From a learning -- from a customer standpoint, I mentioned it earlier, but one of the big drivers for one of the customers using it is footprint savings. We sort of took that for granted, but as the industry matures and the shale plays mature and we look at going back to pads that already have production facilities onsite, the chemical footprint is significant. And so we've, as we mentioned, condense that significantly. So that's a saving that we sort of honestly took a little bit for granted, but for some operators, it's critical.

And then from a capital standpoint, I think notionally it's in range with where we expected it to be. We're still probably not a point to provide updated guidance as capital costs per system and certainly the first few have been more expensive as we've had more labor hours and we're still figuring out the manufacturing process.

Praveen Narra -- Raymond James -- Analyst

Perfect. Thank you.

Operator

Our next question comes from David Smith of Heikkinen Energy Advisors. Please go ahead.

David Smith -- Heikkinen Energy Advisors -- Analyst

Thank you and good morning.

William Zartler -- Founder, Chairman and Chief Executive Officer

Good morning, David.

David Smith -- Heikkinen Energy Advisors -- Analyst

First is closely related to one of the last questions. Just recognizing that you've got a pretty long track record of consistent improvement with your proppant system, I wanted to ask how the trials and redesign process on the chem systems compares to your early experience with the proppant systems.

William Zartler -- Founder, Chairman and Chief Executive Officer

I think we bought the original technology from (inaudible) four years ago and so I think the tweaks of that system in the early days were more significant than where we are today. I think we got closer to 100% product and we've been working on metering, we've been working on telemetry, we've been working on some material selection, we've been working on pump sizing, I mean, accuracy. And so it's been minor tweaks. The overall system design and layout and concept of the way we're able to handle the number of chemicals we can handle in the system is all right and all working well. It's just been minor additions and some delays on getting some new pump designs in and some new metering and then that sort of held us back from releasing these next seven in the first quarter and we'll be rolling it in the second quarter, but I think it's going well. We are learning a lot in dealing with different viscosities in some of these new FRs and some of the various way of doing things and flows are all important pieces of the tweak, but I think we're -- we've got the right team on it.

David Smith -- Heikkinen Energy Advisors -- Analyst

Great color. Appreciate it. And the follow-up is, you've got a list of operators waiting to trial the chem systems when available to them. Do you think there is another list of customers that's waiting in the queue for version 2.0 or 3.0?

William Zartler -- Founder, Chairman and Chief Executive Officer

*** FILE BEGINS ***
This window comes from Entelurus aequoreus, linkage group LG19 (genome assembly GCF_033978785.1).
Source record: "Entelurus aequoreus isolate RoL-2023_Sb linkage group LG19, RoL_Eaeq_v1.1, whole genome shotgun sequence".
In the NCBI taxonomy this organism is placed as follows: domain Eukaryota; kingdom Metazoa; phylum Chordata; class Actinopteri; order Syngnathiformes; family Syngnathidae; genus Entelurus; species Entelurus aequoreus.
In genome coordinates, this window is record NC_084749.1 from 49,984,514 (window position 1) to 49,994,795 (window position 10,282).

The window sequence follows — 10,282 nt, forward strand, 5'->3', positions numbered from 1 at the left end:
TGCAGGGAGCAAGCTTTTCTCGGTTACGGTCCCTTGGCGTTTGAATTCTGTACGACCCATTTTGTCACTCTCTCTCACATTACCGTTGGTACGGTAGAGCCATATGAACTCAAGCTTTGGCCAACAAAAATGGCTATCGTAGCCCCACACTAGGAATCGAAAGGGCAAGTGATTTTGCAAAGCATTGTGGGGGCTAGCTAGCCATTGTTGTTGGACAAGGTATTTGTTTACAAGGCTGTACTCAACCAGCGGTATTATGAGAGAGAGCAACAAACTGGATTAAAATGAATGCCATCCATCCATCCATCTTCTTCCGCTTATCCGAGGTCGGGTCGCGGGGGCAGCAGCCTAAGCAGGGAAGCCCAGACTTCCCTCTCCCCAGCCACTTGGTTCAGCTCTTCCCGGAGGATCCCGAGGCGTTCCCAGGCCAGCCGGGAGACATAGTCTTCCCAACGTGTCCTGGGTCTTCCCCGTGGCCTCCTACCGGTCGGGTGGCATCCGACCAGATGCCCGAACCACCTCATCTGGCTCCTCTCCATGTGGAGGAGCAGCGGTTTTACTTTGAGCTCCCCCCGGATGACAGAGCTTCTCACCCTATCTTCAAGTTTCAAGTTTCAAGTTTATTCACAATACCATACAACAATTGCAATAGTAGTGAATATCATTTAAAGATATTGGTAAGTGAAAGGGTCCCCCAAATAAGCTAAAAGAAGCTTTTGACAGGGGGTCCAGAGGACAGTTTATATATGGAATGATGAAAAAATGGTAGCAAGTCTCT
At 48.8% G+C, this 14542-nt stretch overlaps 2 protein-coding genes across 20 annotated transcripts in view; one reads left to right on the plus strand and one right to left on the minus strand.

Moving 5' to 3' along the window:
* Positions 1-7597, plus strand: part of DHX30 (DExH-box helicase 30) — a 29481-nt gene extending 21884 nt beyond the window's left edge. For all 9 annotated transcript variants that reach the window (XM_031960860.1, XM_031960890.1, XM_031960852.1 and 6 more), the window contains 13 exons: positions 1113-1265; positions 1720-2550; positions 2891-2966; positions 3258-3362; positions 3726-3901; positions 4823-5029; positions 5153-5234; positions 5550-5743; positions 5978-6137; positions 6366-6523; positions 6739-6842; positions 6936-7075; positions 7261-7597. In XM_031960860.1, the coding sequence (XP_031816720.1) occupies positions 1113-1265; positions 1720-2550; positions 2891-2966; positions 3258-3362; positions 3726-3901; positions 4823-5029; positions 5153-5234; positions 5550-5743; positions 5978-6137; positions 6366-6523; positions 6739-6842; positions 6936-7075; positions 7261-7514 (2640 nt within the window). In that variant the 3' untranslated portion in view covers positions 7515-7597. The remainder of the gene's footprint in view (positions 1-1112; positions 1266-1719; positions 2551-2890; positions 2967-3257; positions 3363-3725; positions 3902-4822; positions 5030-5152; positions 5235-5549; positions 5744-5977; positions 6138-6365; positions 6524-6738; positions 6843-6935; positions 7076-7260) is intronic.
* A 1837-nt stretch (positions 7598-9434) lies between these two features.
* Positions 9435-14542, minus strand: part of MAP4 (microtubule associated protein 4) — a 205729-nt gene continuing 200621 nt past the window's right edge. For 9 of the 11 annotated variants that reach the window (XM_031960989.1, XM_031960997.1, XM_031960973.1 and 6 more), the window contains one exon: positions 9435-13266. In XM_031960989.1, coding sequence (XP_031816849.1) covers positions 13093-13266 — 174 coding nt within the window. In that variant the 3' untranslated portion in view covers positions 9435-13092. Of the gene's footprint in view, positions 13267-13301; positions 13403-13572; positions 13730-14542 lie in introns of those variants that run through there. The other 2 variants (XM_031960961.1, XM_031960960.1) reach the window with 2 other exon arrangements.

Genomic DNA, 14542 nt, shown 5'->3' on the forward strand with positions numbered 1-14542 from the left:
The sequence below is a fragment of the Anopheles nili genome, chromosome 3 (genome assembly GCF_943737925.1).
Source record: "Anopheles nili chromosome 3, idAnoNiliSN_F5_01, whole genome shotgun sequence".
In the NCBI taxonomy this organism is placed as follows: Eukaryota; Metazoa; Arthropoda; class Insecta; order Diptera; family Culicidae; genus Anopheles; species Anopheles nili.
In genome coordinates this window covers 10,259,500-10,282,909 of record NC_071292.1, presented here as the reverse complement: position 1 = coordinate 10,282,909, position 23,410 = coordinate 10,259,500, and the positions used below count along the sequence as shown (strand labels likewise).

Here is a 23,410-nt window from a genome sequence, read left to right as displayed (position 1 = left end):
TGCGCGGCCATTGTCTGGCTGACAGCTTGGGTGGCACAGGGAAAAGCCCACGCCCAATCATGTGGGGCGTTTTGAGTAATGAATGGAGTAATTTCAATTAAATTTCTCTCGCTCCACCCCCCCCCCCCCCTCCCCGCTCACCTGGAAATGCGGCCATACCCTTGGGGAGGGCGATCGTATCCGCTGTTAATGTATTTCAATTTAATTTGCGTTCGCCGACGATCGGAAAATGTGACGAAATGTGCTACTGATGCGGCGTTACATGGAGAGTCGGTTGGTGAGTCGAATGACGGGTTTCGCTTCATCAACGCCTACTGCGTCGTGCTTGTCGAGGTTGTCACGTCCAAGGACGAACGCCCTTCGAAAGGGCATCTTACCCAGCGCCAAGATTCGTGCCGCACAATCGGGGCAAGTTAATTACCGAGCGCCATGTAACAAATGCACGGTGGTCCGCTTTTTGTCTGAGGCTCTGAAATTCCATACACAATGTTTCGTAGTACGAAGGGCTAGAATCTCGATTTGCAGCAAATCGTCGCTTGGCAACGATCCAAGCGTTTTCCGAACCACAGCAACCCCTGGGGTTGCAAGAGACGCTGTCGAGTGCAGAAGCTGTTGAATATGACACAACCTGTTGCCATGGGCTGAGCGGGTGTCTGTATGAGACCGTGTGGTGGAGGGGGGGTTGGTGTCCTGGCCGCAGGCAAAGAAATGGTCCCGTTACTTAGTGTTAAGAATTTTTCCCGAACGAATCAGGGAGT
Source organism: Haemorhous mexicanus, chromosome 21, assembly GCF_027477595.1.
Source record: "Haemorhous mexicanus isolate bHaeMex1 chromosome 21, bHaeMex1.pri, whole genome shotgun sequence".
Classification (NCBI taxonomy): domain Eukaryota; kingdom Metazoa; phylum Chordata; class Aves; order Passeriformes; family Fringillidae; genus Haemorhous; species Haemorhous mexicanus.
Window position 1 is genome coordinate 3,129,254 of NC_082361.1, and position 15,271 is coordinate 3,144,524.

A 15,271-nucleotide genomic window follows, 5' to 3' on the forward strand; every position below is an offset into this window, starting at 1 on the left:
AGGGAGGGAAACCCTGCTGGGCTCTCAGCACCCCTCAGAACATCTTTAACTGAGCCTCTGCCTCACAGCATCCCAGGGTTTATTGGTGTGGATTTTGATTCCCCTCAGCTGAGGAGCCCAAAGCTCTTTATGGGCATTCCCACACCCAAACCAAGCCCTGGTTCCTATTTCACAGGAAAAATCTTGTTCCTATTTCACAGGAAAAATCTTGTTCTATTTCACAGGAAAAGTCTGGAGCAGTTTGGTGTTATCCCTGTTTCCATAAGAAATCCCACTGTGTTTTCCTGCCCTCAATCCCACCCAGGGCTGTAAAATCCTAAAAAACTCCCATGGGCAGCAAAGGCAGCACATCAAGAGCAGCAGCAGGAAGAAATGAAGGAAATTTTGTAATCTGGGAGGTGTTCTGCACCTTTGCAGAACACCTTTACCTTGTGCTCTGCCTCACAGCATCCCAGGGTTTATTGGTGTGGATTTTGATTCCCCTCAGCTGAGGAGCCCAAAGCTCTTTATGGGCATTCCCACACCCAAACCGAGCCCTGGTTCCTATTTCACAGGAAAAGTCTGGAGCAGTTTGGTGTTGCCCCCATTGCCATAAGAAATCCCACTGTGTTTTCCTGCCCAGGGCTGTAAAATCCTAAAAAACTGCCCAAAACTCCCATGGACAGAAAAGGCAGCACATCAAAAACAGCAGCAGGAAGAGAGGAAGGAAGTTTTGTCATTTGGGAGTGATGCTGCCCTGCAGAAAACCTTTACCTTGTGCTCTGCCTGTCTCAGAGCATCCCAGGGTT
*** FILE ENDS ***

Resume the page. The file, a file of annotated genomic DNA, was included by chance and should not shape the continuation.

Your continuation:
Yeah. I think it's going to be version 1.1. It's not really going to be a 2. And like I said, the core of the system, we think, we've got it correct. I think that all the little tweaks make it highly functional and make it a little bit more functional, but the rollout will be as it goes, we have people waiting and looking and watching and understanding the value it creates on the well site from pad size to shipping higher concentrated chemicals to better control and measurement of what you're moving into the well site. So all that combined is really going to dictate the pace of the rollout and various customers initially value various different things, and so sorting through all that is what we're doing now, but we do feel pretty good about where it is today and where it's headed.

David Smith -- Heikkinen Energy Advisors -- Analyst

Great. Thank you very much.

Operator

Our next question comes from Jason Wangler of Imperial Capital. Please go ahead.

Jason Wangler -- Imperial Capital -- Analyst

Hey, good morning, guys. Wanted to ask, you mentioned on the release about the rightsizing the manufacturing schedule. Does that change your capacity as you look forward in the manufacturing of things or just kind of how you're thinking about that as you go through the year with the lighter CapEx budget the next couple of quarters?

William Zartler -- Founder, Chairman and Chief Executive Officer

As we've said all along, our manufacturing facility is there to meet demand. We've got a higher level of contractor workforce combined with our employees. The 40 -- the range of outcomes of capital spending for the year, we believe we can meet with the existing workforce. We have geared up the plants last year, have been making eight sets of sand silos a month through the third quarter, and we were just beginning to peel that back in the first quarter, recognizing that the market had sort of -- had changed a little bit on overall demand. So we do not believe that we've made decisions in the manufacturing facility that will alter our ability to meet the chemical silo growth (ph) demand for the year.

Jason Wangler -- Imperial Capital -- Analyst

Okay. And I think at the beginning of the year, you guys kind of rolled out the combined software. Just was curious if there was an update on how that's kind of going as you push that to customers along with the systems whether it's chemical or the sand systems.

Kyle Ramachandran -- President and Chief Financial Officer